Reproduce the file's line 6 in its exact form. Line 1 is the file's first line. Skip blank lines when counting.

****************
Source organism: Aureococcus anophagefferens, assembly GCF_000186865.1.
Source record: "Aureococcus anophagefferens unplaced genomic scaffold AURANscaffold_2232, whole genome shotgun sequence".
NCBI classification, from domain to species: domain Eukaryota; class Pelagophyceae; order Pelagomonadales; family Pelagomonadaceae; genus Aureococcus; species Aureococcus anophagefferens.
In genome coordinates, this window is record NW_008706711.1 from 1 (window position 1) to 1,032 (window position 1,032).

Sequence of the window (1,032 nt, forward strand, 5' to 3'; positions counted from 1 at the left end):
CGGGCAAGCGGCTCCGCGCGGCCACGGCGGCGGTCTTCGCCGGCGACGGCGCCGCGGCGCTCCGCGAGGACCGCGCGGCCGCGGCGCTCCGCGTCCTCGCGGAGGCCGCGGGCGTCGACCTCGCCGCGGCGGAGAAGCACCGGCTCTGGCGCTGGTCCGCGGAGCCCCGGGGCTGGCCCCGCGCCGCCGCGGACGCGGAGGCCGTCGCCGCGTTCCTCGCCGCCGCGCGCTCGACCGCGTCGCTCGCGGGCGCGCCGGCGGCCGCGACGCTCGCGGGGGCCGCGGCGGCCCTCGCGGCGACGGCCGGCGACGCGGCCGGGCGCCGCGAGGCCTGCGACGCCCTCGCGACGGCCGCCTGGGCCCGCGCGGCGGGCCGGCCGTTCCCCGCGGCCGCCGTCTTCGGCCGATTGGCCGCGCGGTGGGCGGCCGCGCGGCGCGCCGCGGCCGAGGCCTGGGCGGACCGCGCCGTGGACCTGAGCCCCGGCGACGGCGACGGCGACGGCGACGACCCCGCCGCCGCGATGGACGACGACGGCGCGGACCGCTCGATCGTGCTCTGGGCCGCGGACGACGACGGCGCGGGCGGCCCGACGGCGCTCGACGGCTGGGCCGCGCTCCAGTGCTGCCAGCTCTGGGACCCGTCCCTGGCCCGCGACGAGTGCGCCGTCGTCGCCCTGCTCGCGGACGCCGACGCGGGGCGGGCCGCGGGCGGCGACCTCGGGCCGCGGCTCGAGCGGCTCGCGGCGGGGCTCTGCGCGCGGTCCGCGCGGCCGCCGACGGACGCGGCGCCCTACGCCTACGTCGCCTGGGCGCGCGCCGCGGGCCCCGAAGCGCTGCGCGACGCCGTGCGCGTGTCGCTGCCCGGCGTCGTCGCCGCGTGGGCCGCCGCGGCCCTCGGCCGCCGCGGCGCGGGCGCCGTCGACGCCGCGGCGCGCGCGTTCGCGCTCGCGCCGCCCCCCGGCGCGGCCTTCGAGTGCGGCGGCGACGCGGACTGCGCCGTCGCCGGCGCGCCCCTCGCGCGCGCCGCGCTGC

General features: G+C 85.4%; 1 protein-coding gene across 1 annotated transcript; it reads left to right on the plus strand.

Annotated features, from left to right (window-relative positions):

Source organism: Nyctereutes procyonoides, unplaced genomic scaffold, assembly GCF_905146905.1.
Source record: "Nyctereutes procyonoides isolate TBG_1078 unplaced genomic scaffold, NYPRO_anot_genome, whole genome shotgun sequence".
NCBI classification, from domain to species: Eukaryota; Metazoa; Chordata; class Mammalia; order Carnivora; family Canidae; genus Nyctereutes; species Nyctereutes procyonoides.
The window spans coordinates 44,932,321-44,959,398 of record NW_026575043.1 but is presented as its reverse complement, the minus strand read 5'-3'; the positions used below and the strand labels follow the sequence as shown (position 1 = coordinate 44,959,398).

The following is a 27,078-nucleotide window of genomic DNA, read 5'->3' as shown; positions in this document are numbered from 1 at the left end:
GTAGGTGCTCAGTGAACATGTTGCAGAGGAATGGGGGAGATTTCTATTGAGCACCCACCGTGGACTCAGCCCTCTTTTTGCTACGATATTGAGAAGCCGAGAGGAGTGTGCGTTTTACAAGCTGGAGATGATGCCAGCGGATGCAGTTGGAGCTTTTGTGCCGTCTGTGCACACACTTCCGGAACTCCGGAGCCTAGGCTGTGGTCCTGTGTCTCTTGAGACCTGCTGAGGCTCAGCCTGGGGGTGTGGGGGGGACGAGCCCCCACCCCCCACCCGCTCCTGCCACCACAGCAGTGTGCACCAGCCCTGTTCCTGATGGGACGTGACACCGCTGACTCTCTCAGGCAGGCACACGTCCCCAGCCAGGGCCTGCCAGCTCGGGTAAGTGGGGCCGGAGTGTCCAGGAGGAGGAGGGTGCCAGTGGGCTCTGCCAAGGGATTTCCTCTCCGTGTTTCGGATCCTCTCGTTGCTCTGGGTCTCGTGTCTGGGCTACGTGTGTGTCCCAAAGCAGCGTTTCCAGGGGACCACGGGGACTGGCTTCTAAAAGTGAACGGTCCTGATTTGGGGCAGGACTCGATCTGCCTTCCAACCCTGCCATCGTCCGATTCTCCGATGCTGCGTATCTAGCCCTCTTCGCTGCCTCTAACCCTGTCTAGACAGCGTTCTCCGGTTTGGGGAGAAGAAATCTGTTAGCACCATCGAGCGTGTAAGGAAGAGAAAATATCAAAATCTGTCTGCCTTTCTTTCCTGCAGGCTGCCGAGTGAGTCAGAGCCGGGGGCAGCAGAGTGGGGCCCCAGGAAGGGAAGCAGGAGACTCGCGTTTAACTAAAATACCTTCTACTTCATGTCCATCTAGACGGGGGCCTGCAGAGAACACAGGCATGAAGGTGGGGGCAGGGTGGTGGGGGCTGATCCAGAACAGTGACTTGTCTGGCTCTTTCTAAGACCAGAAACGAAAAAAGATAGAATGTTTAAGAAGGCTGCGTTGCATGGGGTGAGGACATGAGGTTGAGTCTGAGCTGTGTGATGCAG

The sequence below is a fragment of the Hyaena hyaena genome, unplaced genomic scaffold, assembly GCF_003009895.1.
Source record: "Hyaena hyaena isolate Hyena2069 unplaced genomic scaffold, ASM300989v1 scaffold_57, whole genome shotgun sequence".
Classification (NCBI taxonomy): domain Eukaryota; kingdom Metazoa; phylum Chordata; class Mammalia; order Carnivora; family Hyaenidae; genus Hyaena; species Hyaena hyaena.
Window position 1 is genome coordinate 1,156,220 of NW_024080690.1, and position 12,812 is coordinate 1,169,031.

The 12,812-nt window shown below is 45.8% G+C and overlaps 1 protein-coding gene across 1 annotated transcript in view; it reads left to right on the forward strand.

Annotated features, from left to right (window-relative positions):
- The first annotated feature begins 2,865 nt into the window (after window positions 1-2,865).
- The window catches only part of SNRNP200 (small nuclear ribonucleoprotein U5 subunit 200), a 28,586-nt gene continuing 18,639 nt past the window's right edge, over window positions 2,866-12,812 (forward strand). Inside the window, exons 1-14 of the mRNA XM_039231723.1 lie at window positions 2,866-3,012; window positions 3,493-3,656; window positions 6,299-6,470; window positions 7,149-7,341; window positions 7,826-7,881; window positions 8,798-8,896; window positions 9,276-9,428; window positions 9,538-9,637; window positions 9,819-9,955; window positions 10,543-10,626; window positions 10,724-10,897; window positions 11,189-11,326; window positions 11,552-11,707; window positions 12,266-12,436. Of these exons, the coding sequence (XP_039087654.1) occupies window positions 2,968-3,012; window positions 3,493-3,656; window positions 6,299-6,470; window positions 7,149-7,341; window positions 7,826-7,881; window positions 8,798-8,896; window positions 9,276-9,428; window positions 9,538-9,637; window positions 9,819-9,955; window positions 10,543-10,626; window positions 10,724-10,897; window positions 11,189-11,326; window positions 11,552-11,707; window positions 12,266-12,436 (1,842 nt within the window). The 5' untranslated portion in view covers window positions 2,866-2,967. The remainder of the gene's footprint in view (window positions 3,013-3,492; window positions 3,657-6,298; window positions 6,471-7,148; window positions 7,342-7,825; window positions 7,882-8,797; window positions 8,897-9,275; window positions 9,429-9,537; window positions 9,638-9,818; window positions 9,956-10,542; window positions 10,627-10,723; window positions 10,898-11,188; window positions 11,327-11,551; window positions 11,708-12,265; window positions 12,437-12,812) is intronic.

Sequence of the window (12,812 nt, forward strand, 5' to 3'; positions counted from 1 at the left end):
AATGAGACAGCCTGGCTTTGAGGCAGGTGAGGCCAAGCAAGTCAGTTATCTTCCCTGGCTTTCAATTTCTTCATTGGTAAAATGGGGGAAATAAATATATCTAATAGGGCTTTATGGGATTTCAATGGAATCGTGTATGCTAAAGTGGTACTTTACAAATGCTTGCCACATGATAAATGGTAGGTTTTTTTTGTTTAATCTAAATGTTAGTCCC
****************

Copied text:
CGGGCAAGCGGCTCCGCGCGGCCACGGCGGCGGTCTTCGCCGGCGACGGCGCCGCGGCGCTCCGCGAGGACCGCGCGGCCGCGGCGCTCCGCGTCCTCGCGGAGGCCGCGGGCGTCGACCTCGCCGCGGCGGAGAAGCACCGGCTCTGGCGCTGGTCCGCGGAGCCCCGGGGCTGGCCCCGCGCCGCCGCGGACGCGGAGGCCGTCGCCGCGTTCCTCGCCGCCGCGCGCTCGACCGCGTCGCTCGCGGGCGCGCCGGCGGCCGCGACGCTCGCGGGGGCCGCGGCGGCCCTCGCGGCGACGGCCGGCGACGCGGCCGGGCGCCGCGAGGCCTGCGACGCCCTCGCGACGGCCGCCTGGGCCCGCGCGGCGGGCCGGCCGTTCCCCGCGGCCGCCGTCTTCGGCCGATTGGCCGCGCGGTGGGCGGCCGCGCGGCGCGCCGCGGCCGAGGCCTGGGCGGACCGCGCCGTGGACCTGAGCCCCGGCGACGGCGACGGCGACGGCGACGACCCCGCCGCCGCGATGGACGACGACGGCGCGGACCGCTCGATCGTGCTCTGGGCCGCGGACGACGACGGCGCGGGCGGCCCGACGGCGCTCGACGGCTGGGCCGCGCTCCAGTGCTGCCAGCTCTGGGACCCGTCCCTGGCCCGCGACGAGTGCGCCGTCGTCGCCCTGCTCGCGGACGCCGACGCGGGGCGGGCCGCGGGCGGCGACCTCGGGCCGCGGCTCGAGCGGCTCGCGGCGGGGCTCTGCGCGCGGTCCGCGCGGCCGCCGACGGACGCGGCGCCCTACGCCTACGTCGCCTGGGCGCGCGCCGCGGGCCCCGAAGCGCTGCGCGACGCCGTGCGCGTGTCGCTGCCCGGCGTCGTCGCCGCGTGGGCCGCCGCGGCCCTCGGCCGCCGCGGCGCGGGCGCCGTCGACGCCGCGGCGCGCGCGTTCGCGCTCGCGCCGCCCCCCGGCGCGGCCTTCGAGTGCGGCGGCGACGCGGACTGCGCCGTCGCCGGCGCGCCCCTCGCGCGCGCCGCGCTGC